“It was an Elan. A delightful little thing famously made of Kleenex and unicorn farts.” ~ Sam Smith
DAY TEN – My goal today was to make sure I made the ferry terminal at Port Townsend by 9:00 at the latest to present my reservation to the ticket booth so that I would not miss the 9:30 ferry, the key link in the chain of connection with the Evergreen Lotus folks. When I awoke before the alarm at 6, I figured I’d get a jump on it just in case of traffic or something that might delay me. Of course it was early Saturday morning so I was pretty much alone on the road, so I made it in time to see the 8:00 ferry depart. I stopped at a bayside café and had a nice cup of tea and breakfast and was still first in the lane for the departure. As I waited in the sun chatting with a trio of motorcyclists who were off for a day tour, I saw a man in a green shirt with a Lotus logo approaching. It was Alan Perry who had come from Bainbridge Island to take the same ferry and was behind me in his early Elise. He said the ticket booth guy had said, “You’re the second Lotus this morning, what are the odds?”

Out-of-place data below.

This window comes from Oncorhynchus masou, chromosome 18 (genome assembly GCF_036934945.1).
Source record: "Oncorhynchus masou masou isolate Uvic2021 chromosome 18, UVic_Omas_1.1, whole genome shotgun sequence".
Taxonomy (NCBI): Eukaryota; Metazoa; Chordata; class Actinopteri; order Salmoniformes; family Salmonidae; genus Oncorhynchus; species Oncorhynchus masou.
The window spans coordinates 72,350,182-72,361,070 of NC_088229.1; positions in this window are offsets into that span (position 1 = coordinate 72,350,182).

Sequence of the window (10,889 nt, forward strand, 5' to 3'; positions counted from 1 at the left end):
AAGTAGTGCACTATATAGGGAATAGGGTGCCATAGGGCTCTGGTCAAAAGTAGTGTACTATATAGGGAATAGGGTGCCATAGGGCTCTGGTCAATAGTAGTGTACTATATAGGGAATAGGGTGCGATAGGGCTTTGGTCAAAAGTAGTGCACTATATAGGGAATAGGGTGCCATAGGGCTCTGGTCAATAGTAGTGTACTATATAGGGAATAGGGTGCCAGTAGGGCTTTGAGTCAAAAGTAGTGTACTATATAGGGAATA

We chatted for a while and Alan gave me some tips for loading then we were on the ferry for a smooth and pretty quick trip across the neck of Puget Sound as it connects to the Strait of Juan de Fuca to Whidbey Island. We were to connect with Victor Smith and his wife in their Elan there, but his ferry was late and we jetted off to the meeting place with Dave Ellis (M100) and Mark Gleason (Elan S2).